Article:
V. I. Lenin

Meeting Of The All-Russia Central
Executive Committee

December 1(14), 1917


Delivered: 1 December, 1917
First Published: 19 December, 1917, Pravda No. 207.
Source: Lenin’s Collected Works, Progress Publishers, Moscow, Volume 28, 1972, pp. 351
Translated: Yuri Sdobnikov and George Hanna, Edited by George Hanna
Transcription & HTML Markup: Charles Farrell and David Walters
Online Version: Lenin Internet Archive November, 2000


 

1.

Speech On The Constituent Assembly

Considered apart from the circumstances of the class war, which has developed into civil war, we so far do not know of a more perfect institution for determining the will of the people than the Constituent Assembly. But we must not indulge in fancies. The Constituent Assembly will have to function under civil war conditions; the Kaledinite bourgeois elements have started a civil war.

After attempting to drag out the insurrection in Moscow, after the unsuccessful attempt on the part of Kerensky to bring troops against Petrograd, after the fruitless attempt to organise the counter-revolutionary high-ranking officers of the army, these elements are now endeavouring to organise an uprising on the Don. The attempt is hopeless, since the working Cossacks are opposed to the Kaledinites.

Replying to the charge of persecuting the Cadet Party, Comrade Lenin said: “The class struggle must not be regarded separately from one’s political opponents. When it is sald that the Cadet Party is not a strong group, it is not true. The Cadet Central Committee is the political general staff of the bourgeois class. The Cadets have absorbed all propertied classes; they have been joined by elements that stood to the right of the Cadets. They all support the Cadet Party.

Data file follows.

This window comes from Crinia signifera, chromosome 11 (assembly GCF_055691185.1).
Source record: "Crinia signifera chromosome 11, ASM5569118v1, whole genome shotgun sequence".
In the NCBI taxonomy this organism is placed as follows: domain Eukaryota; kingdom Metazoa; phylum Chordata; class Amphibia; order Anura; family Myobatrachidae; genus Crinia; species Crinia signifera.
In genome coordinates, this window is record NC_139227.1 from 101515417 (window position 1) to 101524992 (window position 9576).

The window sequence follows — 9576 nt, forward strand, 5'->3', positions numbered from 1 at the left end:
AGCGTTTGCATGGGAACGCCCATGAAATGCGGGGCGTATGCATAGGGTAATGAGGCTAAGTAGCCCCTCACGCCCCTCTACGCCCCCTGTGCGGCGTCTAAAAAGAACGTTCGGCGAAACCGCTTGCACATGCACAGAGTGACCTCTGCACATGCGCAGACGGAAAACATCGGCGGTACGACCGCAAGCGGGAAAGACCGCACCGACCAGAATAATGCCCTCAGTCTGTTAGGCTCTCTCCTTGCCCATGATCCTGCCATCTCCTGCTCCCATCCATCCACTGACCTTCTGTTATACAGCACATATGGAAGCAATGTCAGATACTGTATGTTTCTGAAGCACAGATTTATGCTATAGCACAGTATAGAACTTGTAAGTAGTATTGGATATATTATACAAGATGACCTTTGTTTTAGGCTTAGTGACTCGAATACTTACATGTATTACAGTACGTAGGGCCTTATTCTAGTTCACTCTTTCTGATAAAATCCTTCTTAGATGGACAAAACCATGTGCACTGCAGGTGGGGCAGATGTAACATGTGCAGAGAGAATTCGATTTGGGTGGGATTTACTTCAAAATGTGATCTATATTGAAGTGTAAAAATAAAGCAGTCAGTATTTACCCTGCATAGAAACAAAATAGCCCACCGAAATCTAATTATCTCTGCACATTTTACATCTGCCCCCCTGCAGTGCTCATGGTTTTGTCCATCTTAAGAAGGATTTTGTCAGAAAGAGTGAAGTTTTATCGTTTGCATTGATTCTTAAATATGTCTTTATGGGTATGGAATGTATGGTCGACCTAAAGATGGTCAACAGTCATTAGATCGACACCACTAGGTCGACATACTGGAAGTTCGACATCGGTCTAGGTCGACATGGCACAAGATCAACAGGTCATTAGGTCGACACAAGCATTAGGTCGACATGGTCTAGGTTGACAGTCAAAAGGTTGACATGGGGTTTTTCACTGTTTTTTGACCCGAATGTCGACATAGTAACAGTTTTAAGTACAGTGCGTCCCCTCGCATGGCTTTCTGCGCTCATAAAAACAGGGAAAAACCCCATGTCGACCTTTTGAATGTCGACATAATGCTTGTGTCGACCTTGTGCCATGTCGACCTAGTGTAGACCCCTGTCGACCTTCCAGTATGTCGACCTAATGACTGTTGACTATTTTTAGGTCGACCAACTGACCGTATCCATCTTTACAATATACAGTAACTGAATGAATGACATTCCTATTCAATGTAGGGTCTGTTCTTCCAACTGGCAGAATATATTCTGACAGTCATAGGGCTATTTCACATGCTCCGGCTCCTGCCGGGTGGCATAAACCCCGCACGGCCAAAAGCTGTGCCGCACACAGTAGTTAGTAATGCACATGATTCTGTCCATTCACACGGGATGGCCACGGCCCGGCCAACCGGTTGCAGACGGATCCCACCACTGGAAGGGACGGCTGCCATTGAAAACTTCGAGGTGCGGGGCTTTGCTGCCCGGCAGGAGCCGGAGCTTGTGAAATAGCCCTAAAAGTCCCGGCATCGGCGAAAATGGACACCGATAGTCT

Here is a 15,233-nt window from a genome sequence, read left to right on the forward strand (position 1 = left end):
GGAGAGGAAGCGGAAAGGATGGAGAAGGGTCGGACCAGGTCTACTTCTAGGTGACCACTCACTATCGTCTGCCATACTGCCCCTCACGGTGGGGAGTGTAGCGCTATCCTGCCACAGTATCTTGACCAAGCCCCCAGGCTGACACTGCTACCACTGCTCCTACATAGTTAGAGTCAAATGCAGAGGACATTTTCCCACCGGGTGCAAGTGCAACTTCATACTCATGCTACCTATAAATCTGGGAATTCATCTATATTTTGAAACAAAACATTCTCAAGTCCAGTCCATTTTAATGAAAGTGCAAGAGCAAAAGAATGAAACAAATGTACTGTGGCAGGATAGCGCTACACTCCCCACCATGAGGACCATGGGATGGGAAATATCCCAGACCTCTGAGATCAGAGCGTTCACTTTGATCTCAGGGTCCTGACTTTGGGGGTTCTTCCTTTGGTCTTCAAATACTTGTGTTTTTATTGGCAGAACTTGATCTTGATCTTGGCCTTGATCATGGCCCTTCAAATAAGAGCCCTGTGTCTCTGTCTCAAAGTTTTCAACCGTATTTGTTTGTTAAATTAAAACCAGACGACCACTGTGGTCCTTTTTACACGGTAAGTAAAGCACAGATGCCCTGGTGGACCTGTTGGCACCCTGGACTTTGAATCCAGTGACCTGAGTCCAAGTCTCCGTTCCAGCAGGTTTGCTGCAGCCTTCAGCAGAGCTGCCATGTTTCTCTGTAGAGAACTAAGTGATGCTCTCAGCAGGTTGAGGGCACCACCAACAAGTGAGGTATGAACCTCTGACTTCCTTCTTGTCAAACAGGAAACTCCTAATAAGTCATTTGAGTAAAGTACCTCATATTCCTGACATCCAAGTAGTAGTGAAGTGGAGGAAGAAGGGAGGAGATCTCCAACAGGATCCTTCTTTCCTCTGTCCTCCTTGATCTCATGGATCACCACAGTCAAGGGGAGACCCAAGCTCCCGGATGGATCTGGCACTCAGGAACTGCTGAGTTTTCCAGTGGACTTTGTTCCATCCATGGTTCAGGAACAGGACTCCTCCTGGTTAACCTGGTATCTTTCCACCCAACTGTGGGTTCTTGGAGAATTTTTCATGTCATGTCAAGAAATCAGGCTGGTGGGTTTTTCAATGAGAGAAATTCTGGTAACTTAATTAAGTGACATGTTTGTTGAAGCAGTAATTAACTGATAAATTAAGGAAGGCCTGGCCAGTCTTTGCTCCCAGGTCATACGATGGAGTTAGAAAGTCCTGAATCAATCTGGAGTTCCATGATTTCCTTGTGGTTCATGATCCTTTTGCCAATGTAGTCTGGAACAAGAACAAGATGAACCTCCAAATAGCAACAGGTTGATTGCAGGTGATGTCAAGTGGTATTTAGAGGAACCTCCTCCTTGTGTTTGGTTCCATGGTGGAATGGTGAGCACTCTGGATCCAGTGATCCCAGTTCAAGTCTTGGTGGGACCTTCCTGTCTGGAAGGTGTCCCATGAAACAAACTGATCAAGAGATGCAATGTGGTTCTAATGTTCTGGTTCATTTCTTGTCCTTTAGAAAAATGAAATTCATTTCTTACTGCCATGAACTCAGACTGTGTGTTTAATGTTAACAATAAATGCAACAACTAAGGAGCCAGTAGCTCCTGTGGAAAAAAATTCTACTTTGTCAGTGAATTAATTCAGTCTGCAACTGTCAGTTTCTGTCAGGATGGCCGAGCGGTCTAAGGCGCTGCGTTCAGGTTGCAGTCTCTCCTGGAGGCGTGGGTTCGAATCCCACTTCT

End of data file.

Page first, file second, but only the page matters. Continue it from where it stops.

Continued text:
“We are being called upon to convene the Constituent Assembly in the form in which it was first planned. Under no circumstances. It was planned against the interests of the people. We made the revolution so as to have guarantees that the Constituent Assembly would not be used against the people, and in order that the guarantees would be in the hands of the government. Our decree states clearly and unambiguously when the Constituent Assembly will be convened.ise It contains an exact answer to that question. Do not try any thought-reading—we are concealing nothing. We said that we shall convene the Constituent Assembly as soon as four hundred deputies have arrived. We are not to blame that the elections took place later than appointed. In certain localities the Soviets themselves appointed later election dates. Since the elections were held on various dates, it was necessary to determine how many deputies are required in order to open the Constituent Assembly. An attempt to convene it irrespective of the number of deputies present has been made, taking advantage of the fact that the number is not indicated in the law. What would be the position of a government that permitted such a thing? The Soviet government did the right thing in decreeing the number of deputies necessary for the Constituent Assembly to be deemed properly constituted. That is what the Soviet government did. Those who are not in agreement should criticise the decree. But if we hear insinuations and guesses instead of criticism, we brush them aside.

“When a revolutionary class is fighting the propertied classes that offer resistance, the resistance must be crushed. And we shall crush the resistance of the propertied classes, using the same means as they used to crush the proletariat—no other means have been invented.